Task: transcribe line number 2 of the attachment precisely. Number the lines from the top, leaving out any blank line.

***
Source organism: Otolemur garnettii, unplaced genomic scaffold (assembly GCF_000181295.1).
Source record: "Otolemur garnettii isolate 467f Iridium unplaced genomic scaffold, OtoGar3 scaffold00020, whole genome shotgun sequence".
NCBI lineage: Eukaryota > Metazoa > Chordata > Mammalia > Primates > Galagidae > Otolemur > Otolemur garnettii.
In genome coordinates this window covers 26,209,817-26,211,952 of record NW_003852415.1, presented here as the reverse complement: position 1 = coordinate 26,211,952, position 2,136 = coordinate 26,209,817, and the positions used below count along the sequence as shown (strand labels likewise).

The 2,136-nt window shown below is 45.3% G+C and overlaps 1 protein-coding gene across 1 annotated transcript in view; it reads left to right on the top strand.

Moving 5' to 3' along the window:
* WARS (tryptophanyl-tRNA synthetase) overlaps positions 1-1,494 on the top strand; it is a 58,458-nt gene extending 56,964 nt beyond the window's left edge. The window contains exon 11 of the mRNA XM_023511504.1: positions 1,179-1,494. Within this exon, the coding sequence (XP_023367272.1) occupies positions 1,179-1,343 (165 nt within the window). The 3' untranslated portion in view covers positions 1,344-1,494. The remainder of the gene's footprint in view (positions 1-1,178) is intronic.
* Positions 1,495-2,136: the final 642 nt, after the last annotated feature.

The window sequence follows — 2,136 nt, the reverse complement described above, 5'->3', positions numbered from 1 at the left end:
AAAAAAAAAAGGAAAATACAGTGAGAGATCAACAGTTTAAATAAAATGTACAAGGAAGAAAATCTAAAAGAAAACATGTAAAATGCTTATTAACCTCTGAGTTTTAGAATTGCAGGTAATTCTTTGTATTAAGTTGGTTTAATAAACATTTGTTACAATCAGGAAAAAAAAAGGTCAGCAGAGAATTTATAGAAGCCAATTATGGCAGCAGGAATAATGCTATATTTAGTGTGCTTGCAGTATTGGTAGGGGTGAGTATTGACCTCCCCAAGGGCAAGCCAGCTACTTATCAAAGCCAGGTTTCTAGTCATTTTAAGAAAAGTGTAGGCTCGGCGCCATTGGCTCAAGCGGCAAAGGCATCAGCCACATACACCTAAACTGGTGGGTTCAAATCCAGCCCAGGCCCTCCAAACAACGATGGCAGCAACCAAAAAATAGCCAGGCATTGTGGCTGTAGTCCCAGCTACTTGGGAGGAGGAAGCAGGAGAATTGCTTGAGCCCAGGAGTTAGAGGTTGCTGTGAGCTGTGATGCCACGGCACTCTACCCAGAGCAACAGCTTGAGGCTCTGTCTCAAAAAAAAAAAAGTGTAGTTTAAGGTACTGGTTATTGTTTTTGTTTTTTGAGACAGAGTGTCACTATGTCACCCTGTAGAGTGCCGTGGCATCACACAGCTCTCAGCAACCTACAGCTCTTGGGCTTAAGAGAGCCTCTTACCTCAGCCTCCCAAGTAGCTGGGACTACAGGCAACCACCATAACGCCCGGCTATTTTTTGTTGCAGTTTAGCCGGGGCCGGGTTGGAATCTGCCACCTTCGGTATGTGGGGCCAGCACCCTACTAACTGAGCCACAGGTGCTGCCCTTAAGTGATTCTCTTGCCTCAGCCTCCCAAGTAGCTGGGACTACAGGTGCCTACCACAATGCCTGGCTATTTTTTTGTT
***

Source record: "Otolemur garnettii isolate 467f Iridium unplaced genomic scaffold, OtoGar3 scaffold00020, whole genome shotgun sequence".